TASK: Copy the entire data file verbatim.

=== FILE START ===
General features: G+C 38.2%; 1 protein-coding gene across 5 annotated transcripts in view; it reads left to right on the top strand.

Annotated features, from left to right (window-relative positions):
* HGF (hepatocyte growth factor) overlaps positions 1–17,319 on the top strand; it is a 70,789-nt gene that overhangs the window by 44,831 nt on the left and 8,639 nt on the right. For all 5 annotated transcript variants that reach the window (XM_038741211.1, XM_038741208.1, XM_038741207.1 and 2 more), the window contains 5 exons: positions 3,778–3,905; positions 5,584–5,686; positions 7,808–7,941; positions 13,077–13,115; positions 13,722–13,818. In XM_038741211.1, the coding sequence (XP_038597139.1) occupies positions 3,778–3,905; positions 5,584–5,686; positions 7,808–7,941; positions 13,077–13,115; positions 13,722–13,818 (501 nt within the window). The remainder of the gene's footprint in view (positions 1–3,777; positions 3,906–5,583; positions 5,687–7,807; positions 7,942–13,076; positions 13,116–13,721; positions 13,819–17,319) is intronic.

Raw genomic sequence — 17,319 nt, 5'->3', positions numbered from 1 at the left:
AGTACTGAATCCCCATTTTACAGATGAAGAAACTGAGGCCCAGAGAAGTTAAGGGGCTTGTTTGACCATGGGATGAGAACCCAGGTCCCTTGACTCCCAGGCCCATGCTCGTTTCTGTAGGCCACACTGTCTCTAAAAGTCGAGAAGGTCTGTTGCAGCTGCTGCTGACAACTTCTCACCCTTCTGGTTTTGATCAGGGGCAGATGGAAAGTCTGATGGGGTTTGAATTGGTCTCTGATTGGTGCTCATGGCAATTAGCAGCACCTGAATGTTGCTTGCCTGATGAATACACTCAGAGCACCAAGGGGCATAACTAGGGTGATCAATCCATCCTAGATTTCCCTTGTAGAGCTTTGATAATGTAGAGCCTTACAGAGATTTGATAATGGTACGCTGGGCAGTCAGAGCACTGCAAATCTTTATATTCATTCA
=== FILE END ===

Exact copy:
General features: G+C 38.2%; 1 protein-coding gene across 5 annotated transcripts in view; it reads left to right on the top strand.

Annotated features, from left to right (window-relative positions):
* HGF (hepatocyte growth factor) overlaps positions 1–17,319 on the top strand; it is a 70,789-nt gene that overhangs the window by 44,831 nt on the left and 8,639 nt on the right. For all 5 annotated transcript variants that reach the window (XM_038741211.1, XM_038741208.1, XM_038741207.1 and 2 more), the window contains 5 exons: positions 3,778–3,905; positions 5,584–5,686; positions 7,808–7,941; positions 13,077–13,115; positions 13,722–13,818. In XM_038741211.1, the coding sequence (XP_038597139.1) occupies positions 3,778–3,905; positions 5,584–5,686; positions 7,808–7,941; positions 13,077–13,115; positions 13,722–13,818 (501 nt within the window). The remainder of the gene's footprint in view (positions 1–3,777; positions 3,906–5,583; positions 5,687–7,807; positions 7,942–13,076; positions 13,116–13,721; positions 13,819–17,319) is intronic.

Raw genomic sequence — 17,319 nt, 5'->3', positions numbered from 1 at the left:
AGTACTGAATCCCCATTTTACAGATGAAGAAACTGAGGCCCAGAGAAGTTAAGGGGCTTGTTTGACCATGGGATGAGAACCCAGGTCCCTTGACTCCCAGGCCCATGCTCGTTTCTGTAGGCCACACTGTCTCTAAAAGTCGAGAAGGTCTGTTGCAGCTGCTGCTGACAACTTCTCACCCTTCTGGTTTTGATCAGGGGCAGATGGAAAGTCTGATGGGGTTTGAATTGGTCTCTGATTGGTGCTCATGGCAATTAGCAGCACCTGAATGTTGCTTGCCTGATGAATACACTCAGAGCACCAAGGGGCATAACTAGGGTGATCAATCCATCCTAGATTTCCCTTGTAGAGCTTTGATAATGTAGAGCCTTACAGAGATTTGATAATGGTACGCTGGGCAGTCAGAGCACTGCAAATCTTTATATTCATTCA